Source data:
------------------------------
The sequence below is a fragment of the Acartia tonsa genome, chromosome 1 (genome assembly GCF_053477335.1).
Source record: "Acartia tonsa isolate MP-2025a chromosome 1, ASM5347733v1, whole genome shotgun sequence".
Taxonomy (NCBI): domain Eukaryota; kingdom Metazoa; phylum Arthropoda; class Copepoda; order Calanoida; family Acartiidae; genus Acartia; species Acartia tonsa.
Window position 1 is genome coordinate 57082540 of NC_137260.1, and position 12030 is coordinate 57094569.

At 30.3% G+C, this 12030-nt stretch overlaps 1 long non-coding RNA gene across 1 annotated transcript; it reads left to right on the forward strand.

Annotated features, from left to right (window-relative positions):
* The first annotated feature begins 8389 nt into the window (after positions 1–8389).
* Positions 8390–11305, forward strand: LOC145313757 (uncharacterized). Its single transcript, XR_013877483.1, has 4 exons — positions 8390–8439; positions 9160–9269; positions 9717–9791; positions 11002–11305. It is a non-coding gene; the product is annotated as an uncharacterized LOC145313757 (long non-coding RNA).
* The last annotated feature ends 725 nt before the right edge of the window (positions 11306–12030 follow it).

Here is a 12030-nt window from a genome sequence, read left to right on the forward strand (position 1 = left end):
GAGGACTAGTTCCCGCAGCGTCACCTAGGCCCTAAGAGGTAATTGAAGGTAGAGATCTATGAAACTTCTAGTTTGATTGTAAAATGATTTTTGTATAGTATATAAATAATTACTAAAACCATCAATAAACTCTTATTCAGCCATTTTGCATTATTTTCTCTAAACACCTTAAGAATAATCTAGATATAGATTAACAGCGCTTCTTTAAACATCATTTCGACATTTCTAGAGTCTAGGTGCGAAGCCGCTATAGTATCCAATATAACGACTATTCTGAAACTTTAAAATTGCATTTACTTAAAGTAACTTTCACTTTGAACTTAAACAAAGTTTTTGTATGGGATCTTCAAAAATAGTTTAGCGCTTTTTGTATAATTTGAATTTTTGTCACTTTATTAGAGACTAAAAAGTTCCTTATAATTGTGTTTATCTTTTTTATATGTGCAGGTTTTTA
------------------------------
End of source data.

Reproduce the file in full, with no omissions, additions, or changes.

The sequence below is a fragment of the Acartia tonsa genome, chromosome 1 (genome assembly GCF_053477335.1).
Source record: "Acartia tonsa isolate MP-2025a chromosome 1, ASM5347733v1, whole genome shotgun sequence".
Taxonomy (NCBI): domain Eukaryota; kingdom Metazoa; phylum Arthropoda; class Copepoda; order Calanoida; family Acartiidae; genus Acartia; species Acartia tonsa.
Window position 1 is genome coordinate 57082540 of NC_137260.1, and position 12030 is coordinate 57094569.

At 30.3% G+C, this 12030-nt stretch overlaps 1 long non-coding RNA gene across 1 annotated transcript; it reads left to right on the forward strand.

Annotated features, from left to right (window-relative positions):
* The first annotated feature begins 8389 nt into the window (after positions 1–8389).
* Positions 8390–11305, forward strand: LOC145313757 (uncharacterized). Its single transcript, XR_013877483.1, has 4 exons — positions 8390–8439; positions 9160–9269; positions 9717–9791; positions 11002–11305. It is a non-coding gene; the product is annotated as an uncharacterized LOC145313757 (long non-coding RNA).
* The last annotated feature ends 725 nt before the right edge of the window (positions 11306–12030 follow it).

Here is a 12030-nt window from a genome sequence, read left to right on the forward strand (position 1 = left end):
GAGGACTAGTTCCCGCAGCGTCACCTAGGCCCTAAGAGGTAATTGAAGGTAGAGATCTATGAAACTTCTAGTTTGATTGTAAAATGATTTTTGTATAGTATATAAATAATTACTAAAACCATCAATAAACTCTTATTCAGCCATTTTGCATTATTTTCTCTAAACACCTTAAGAATAATCTAGATATAGATTAACAGCGCTTCTTTAAACATCATTTCGACATTTCTAGAGTCTAGGTGCGAAGCCGCTATAGTATCCAATATAACGACTATTCTGAAACTTTAAAATTGCATTTACTTAAAGTAACTTTCACTTTGAACTTAAACAAAGTTTTTGTATGGGATCTTCAAAAATAGTTTAGCGCTTTTTGTATAATTTGAATTTTTGTCACTTTATTAGAGACTAAAAAGTTCCTTATAATTGTGTTTATCTTTTTTATATGTGCAGGTTTTTA